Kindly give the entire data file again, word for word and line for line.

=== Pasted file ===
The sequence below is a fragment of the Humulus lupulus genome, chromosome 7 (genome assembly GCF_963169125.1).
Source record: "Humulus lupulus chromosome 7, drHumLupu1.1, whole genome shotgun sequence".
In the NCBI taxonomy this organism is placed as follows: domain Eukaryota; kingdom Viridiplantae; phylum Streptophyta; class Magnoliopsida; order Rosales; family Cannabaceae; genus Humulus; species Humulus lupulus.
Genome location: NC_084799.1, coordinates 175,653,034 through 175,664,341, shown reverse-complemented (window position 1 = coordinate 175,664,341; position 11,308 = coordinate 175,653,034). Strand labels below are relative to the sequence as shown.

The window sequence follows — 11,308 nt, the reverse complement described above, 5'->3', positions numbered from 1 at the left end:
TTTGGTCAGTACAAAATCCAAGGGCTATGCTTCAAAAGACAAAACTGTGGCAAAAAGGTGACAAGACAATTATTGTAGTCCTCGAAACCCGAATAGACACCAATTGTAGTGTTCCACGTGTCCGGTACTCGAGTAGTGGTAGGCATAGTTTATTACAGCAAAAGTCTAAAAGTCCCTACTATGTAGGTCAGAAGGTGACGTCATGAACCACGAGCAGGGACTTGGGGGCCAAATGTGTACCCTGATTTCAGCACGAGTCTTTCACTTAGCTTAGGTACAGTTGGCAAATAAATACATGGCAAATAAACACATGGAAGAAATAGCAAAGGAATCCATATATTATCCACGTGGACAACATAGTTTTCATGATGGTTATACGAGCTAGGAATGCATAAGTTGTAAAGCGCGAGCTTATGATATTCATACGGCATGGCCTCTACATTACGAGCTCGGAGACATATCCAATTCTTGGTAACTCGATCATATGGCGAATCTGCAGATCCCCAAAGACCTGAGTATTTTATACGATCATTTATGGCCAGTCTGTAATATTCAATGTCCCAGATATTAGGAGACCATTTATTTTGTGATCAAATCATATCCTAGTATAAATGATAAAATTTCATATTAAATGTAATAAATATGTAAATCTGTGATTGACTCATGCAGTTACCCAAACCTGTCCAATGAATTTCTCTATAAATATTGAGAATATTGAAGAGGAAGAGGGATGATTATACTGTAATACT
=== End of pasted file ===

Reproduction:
The sequence below is a fragment of the Humulus lupulus genome, chromosome 7 (genome assembly GCF_963169125.1).
Source record: "Humulus lupulus chromosome 7, drHumLupu1.1, whole genome shotgun sequence".
In the NCBI taxonomy this organism is placed as follows: domain Eukaryota; kingdom Viridiplantae; phylum Streptophyta; class Magnoliopsida; order Rosales; family Cannabaceae; genus Humulus; species Humulus lupulus.
Genome location: NC_084799.1, coordinates 175,653,034 through 175,664,341, shown reverse-complemented (window position 1 = coordinate 175,664,341; position 11,308 = coordinate 175,653,034). Strand labels below are relative to the sequence as shown.

The window sequence follows — 11,308 nt, the reverse complement described above, 5'->3', positions numbered from 1 at the left end:
TTTGGTCAGTACAAAATCCAAGGGCTATGCTTCAAAAGACAAAACTGTGGCAAAAAGGTGACAAGACAATTATTGTAGTCCTCGAAACCCGAATAGACACCAATTGTAGTGTTCCACGTGTCCGGTACTCGAGTAGTGGTAGGCATAGTTTATTACAGCAAAAGTCTAAAAGTCCCTACTATGTAGGTCAGAAGGTGACGTCATGAACCACGAGCAGGGACTTGGGGGCCAAATGTGTACCCTGATTTCAGCACGAGTCTTTCACTTAGCTTAGGTACAGTTGGCAAATAAATACATGGCAAATAAACACATGGAAGAAATAGCAAAGGAATCCATATATTATCCACGTGGACAACATAGTTTTCATGATGGTTATACGAGCTAGGAATGCATAAGTTGTAAAGCGCGAGCTTATGATATTCATACGGCATGGCCTCTACATTACGAGCTCGGAGACATATCCAATTCTTGGTAACTCGATCATATGGCGAATCTGCAGATCCCCAAAGACCTGAGTATTTTATACGATCATTTATGGCCAGTCTGTAATATTCAATGTCCCAGATATTAGGAGACCATTTATTTTGTGATCAAATCATATCCTAGTATAAATGATAAAATTTCATATTAAATGTAATAAATATGTAAATCTGTGATTGACTCATGCAGTTACCCAAACCTGTCCAATGAATTTCTCTATAAATATTGAGAATATTGAAGAGGAAGAGGGATGATTATACTGTAATACT